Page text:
“Modeled Repetitive Motion Strain and Indirect Osteopathic Manipulative Techniques in Regulation of Human Fibroblast Proliferation and Interleukin Secretion”; Kate R. Meltzer, MS and Paul R. Standley, PhD, JAOA, Volume 107, No 12, December 2007, pp. 527-536.
One more quote from this study that I outlined in last week’s blog:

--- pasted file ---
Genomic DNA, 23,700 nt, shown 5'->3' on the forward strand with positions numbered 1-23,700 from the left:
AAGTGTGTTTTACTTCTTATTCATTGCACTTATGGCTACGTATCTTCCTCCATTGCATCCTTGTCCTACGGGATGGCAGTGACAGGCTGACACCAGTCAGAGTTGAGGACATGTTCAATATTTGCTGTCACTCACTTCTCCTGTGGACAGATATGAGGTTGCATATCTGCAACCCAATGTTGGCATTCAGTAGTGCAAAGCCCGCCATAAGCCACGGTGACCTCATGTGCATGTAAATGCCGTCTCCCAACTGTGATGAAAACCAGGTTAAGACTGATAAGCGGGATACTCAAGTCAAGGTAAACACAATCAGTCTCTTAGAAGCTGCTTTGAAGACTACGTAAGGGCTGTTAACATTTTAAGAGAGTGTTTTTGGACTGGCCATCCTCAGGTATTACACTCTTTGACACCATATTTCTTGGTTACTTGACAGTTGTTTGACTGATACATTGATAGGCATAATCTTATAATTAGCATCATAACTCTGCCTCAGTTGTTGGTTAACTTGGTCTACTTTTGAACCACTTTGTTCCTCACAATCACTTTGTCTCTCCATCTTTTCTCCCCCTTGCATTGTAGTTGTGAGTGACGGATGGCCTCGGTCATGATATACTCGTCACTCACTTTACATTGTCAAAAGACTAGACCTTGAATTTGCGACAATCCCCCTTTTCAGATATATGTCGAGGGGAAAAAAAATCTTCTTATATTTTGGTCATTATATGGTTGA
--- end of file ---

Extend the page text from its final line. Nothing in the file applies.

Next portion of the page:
“Interleukins are secreted in response to injury and are one of the underlying causes of inflammation. The data in the present study support our hypothesis that repetitive motion strain would induce interleukin secretion, suggesting that fibroblasts interpreted the strain model as an injury by responding with the induction of seven interleukins, five of which were proinflammatory. Delays from hours to days in cytokine induction, inflammatory processes, and pain after repetitive motion strain or a soft-tissue trauma have previously been reported. For example, delayed-onset muscle soreness may take up to 3 days to manifest and is associated with inflammation and cytokine induction, among other possible causes. In addition, cytokines are not typically stored as vesicle-bound proteins. Instead, they are secreted in a regulated manner only after cellular activation and subsequent gene transcription- processes that are often delayed and transient. This pattern is consistent with the 24-hour delay in interleukin secretion we observed after repetitive motion strain.”